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Paris unveils its next-generation cycle lanes

Wider, safer cycling for Paris ahead of lofty 2020 cycling city ambitions

Paris has unveiled its next-generation cycle lanes, with the opening of the first leg of its new
"bike highway”.

The 600-metre stretch near Bastille features two metre-wide tracks on the Boulevard Bourdon, giving cyclists almost a third more space than traditional bike lanes.

There will be similar highways constructed around the city, all part of the Express Bike Network, which will eventually lead to 45 connected kilometres of safe routes around the city.

Much like London, the city will be first intersected north to south and east to west, using the river as a guide.

The lanes are designed to be wide enough for easy overtaking, making it a safer space for riders of all abilities.

They are totally segregated from traffic and will cost more than €150 million to construct - money dedicated to meet the 2020 cycling capital ambitions held by the City Hall.

Concrete aims of the programme are to double the number of cycling lanes to 1,400 kilometres of routes.

10,000 new bike racks will be created and electric bikes introduced to the Velib scheme to help with hilly or long commutes.

It’s hoped that bike transport will rise from a current 5 per cent of traffic to more than 15 per cent.

"The aim is to travel and cycle across the city in comfort and security," Kiki Lambert, spokeswoman for the cycling association in Ile-de-France, told The Local last year.
"Paris's cycling policy cannot be assessed in terms of the number of cycling lanes but in the number of cyclists.

“More cycling lanes, lower driving speed, and more bike stands all have a positive effect on that. It's a matter of safety by numbers and I believe that has proven to be true in most cities across Europe."

Cycling campaigners remain sceptical about the city’s plans to boost levels of cycling. One, Kiki Lambert from the group Mieux se déplacer à bicyclette [Better to get around by bike] told Le Monde: “If we really want to get to 15 per cent of cyclists in 2020, we need to make space for them.”

Meanwhile green politician Pierre Japhet, responsible for transport in the 11th arrondissement, said: “It’s more of a transitional plan than a disruptive strategy.”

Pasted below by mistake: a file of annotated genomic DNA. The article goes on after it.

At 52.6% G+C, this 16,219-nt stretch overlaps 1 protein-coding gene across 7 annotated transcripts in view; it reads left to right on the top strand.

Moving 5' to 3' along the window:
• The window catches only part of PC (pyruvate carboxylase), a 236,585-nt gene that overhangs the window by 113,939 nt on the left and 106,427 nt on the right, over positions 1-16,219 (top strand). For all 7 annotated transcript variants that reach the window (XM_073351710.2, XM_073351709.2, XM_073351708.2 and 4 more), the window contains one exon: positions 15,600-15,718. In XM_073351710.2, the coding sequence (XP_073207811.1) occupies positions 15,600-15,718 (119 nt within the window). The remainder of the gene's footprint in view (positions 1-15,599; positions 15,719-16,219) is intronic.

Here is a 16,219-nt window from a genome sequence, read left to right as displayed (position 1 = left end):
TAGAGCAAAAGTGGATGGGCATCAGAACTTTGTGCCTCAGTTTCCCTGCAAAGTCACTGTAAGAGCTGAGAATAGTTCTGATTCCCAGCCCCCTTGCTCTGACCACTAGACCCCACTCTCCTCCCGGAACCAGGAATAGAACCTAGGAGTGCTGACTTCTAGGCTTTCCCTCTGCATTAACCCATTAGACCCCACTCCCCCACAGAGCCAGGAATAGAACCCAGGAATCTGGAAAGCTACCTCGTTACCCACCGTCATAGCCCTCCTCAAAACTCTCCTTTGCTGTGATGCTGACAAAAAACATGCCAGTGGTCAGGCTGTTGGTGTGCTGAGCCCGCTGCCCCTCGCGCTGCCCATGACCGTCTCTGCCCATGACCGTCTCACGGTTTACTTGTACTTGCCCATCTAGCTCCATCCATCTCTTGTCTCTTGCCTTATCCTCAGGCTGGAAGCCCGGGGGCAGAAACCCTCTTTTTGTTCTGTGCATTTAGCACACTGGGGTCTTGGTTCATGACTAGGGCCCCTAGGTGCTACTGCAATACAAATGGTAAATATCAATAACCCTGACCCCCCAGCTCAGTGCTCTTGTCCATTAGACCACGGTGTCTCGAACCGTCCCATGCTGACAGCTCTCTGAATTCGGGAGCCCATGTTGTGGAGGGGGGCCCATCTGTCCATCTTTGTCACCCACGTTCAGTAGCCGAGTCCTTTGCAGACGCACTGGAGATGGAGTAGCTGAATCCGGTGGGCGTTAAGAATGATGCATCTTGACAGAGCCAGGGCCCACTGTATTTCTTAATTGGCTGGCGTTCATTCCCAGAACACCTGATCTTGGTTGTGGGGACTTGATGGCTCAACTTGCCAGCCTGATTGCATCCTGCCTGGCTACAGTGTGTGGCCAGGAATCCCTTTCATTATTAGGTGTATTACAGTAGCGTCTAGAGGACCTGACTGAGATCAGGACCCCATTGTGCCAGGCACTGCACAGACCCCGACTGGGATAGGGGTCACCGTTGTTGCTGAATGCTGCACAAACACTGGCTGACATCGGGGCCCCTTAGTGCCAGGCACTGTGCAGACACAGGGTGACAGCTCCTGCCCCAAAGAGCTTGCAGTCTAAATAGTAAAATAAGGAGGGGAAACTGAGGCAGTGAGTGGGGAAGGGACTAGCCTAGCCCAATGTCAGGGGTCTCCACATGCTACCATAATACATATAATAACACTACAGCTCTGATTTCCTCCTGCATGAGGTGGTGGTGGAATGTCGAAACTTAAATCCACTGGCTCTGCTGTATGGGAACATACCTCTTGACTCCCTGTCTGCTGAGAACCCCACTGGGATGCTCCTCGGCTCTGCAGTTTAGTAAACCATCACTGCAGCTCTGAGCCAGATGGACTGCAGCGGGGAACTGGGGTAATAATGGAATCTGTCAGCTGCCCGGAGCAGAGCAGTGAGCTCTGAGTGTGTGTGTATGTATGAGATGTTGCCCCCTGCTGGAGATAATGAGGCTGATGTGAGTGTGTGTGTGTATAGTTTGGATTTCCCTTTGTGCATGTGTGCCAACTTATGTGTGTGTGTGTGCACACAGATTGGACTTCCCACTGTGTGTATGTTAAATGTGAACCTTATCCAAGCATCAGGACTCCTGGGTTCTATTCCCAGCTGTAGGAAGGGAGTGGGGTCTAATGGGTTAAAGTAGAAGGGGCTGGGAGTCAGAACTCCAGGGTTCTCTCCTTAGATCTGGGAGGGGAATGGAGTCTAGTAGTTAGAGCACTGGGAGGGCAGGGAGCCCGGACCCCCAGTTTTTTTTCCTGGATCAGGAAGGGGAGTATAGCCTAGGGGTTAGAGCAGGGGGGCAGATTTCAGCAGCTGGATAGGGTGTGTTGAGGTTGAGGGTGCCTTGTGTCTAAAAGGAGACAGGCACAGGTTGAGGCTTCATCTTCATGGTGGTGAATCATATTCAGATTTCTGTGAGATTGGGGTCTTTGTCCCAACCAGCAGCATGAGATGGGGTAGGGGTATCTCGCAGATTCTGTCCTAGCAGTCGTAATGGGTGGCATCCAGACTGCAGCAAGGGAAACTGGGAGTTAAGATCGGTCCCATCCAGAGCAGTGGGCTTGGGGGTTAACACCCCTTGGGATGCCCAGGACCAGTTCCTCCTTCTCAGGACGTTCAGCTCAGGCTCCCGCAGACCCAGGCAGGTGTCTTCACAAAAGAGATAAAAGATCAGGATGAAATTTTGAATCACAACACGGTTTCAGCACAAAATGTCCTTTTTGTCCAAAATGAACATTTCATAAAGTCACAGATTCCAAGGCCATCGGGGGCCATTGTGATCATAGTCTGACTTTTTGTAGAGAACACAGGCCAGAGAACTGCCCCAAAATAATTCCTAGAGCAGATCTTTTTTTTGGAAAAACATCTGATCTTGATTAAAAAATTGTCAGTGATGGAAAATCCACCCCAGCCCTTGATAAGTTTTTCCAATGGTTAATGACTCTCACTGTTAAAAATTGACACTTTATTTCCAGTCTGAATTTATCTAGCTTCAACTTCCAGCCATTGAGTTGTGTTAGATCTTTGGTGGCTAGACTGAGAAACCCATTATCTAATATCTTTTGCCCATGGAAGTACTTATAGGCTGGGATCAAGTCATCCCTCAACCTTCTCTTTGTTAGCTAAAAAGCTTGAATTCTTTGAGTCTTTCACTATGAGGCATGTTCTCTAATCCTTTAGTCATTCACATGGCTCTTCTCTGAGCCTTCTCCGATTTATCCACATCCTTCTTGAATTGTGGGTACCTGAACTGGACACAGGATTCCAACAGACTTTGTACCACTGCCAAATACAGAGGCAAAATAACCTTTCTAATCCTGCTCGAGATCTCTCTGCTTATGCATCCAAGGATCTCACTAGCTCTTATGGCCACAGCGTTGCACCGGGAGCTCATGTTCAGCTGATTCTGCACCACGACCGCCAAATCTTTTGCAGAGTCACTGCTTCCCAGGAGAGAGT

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escalinci | 7 years ago

I spent a few days in Paris in 2014 and got around pretty exclusively on the bikes. They have a lot more segregation than in London, but a fair amount of it is skinny lanes taken from the pavement.

The mention of slowing down traffic has to be followed through as well, as there can be plenty of hairy driving in spaces where there'd not be space for segregation. Hopefully 'Paris respire' has helped them identify junctions that can be closed off permanently to motor traffic.

Space from traffic allows the people who were afraid of cycling to start, space for overtaking even allows those who might have felt threatened by other cyclists to get started.

Twowheelsaregreat | 7 years ago

And this is why we should not exit Europe. We need the Europeans to dictate how we run our country as our ministers are clueless.

Bmblbzzz | 7 years ago
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Ok, that looks pretty good. 

EmmanuelM | 7 years ago

The photo above is taken at the end of the path, when it's very narrow in the curve. Check out for a photo of the same path elsewhere.

Bmblbzzz | 7 years ago

2m for a two-way path doesn't actually sound particularly wide. Still, along with the other features of the city mentioned,  it all adds  up to a good thing. 

bikebot replied to Bmblbzzz | 7 years ago
1 like

Bmblbzzz wrote:

2m for a two-way path doesn't actually sound particularly wide. Still, along with the other features of the city mentioned,  it all adds  up to a good thing. 

Fairly sure something has got lost in translation.  When these routes were reported back in January, they were talking about 2m one way tracks and 3.5m two way tracks.

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